The importance of recognition in driving personal motivation and satisfaction

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Three weeks ago I shared the 12 Characteristics of Self Actualised People. In recent work we completed with a client we applied a number of self-actualisation principles in a cultural context to improve the sense of personal achievement in a sales team.

Before I share with you what we did, let’s recap what is meant by self-actualisation. Maslow defines self-actualisation as the desire to become more and more of what one is, to become everything that one is capable of becoming.” In practical terms it is about talking responsibility for your own growth so you have a sense you are moving towards working to your full potential, hence self-actualised people tend to have higher levels of self-worth.

As a result of mapping the culture for this organisation it was clear that motivation and satisfaction in the sales team was below average, and intention to stay with company was low. Working with the sales team we found that like many sales teams it was a mix of long serving and newer less experienced team members. Further we found that it was the newer members that were more vocal in expressing their lack of motivation and dissatisfaction.

We took a look at how the sales team was remunerated and incentivised and found the classic “sale league table’ model in use where the team were assigned sales targets and each month sales were published in a league table in descending order. It was this ‘league table’ that held strong focus as it culminated in a sales person of the year award.

What the newer and less experienced sales people reported was that as they were building their client base and developing knowledge, skill and experience they rarely outperformed the longer term sales people who had built and maintained strong client base and relationships. The general feeling among the newer and less experienced sales people was “Why bother? “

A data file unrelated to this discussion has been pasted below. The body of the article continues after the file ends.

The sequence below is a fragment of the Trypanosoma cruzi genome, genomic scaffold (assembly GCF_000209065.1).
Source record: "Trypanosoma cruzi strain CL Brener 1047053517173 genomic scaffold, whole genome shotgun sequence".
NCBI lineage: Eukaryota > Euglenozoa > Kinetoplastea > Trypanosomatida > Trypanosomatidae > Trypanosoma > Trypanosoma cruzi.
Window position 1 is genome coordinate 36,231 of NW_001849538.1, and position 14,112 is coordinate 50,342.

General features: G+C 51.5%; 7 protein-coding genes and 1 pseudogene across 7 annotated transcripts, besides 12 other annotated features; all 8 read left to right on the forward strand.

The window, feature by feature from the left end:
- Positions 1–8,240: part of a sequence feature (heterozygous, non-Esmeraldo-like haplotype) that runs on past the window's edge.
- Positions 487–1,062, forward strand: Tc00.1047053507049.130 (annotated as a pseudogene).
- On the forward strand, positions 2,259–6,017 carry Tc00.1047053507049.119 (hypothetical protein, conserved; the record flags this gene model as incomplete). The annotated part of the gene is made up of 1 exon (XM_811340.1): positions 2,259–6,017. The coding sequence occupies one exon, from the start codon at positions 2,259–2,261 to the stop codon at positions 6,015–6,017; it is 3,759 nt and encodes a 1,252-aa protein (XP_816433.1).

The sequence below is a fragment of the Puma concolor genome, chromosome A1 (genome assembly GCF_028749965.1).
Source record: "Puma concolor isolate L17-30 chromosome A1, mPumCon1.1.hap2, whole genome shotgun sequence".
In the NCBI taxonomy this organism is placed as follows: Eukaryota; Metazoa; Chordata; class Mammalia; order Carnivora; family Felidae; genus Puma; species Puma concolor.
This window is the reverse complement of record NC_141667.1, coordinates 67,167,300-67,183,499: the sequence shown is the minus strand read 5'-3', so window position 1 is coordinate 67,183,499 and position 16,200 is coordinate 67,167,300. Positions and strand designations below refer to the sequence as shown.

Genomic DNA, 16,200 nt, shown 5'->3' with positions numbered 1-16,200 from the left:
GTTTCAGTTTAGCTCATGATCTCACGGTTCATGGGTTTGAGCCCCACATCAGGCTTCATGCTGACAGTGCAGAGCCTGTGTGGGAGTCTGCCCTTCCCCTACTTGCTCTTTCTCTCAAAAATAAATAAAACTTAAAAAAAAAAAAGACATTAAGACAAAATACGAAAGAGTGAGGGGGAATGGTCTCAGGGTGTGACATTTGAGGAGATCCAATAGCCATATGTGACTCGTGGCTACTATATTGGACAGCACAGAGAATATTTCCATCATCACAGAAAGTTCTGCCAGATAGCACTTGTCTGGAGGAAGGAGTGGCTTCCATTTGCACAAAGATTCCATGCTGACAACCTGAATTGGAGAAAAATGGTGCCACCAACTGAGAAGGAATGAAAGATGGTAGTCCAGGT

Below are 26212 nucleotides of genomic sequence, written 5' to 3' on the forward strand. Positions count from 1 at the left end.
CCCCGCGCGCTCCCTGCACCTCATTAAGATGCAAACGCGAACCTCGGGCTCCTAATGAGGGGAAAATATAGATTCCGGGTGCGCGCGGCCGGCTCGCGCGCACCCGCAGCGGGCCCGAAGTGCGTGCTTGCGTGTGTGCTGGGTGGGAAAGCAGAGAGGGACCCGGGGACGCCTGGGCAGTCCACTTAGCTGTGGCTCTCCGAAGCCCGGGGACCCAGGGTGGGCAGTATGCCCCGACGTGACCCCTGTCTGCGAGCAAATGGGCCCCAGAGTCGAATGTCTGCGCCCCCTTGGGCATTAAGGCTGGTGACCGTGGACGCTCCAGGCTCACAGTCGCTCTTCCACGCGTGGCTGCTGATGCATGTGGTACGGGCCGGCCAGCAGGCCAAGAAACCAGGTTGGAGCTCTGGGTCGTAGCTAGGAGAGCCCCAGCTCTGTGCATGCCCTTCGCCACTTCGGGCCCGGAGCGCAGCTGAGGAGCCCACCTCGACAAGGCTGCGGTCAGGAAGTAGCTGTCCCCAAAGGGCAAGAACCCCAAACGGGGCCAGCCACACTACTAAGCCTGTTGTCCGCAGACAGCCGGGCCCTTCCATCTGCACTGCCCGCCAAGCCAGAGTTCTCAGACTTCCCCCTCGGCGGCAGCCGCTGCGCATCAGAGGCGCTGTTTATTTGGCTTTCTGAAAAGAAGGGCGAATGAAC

We recommended the current league table be retained, however a second table was added which provided recognition and reward each month for the sales team member who achieved their personal best sales figures ever. This addition of this second table produced some interesting outcomes.

  • Newer and less experienced team members had renewed motivation as they had the opportunity to be recognised for contribution and achievement each month;
  • These same team members reported greater levels of satisfaction as they were competing against themselves and as a consequence took responsibility for their own growth by taking every opportunity to expand their knowledge, skill and experience;
  • This growth extended into self-setting their own sales targets. Previously targets had been set for them. Now, as their confidence and self-worth grew, they set their own targets which in the majority of instances were higher than those set for them;
  • It prompted the sales director to review personal best figures for those who were sitting at the top of the original league table and to her surprise she found that for those team members who had won sales person of the year in the last five years it had been over two years since they recorded their personal best sales performance. Maybe they were too comfortable.

The addition of the two tables changed the dynamic of the team as the opportunities for recognition were viewed by the members as being much more fair and equitable. As a team the level of discretionary effort (willing to go the extra mile) increased as did overall sales performance and customer satisfaction.

While this is related to sales there are wider points all leaders need to consider. How well do you know your team members and when were they recognised by for delivering their personal best achievement? What difference would it make to their levels of motivation and satisfaction if they were?


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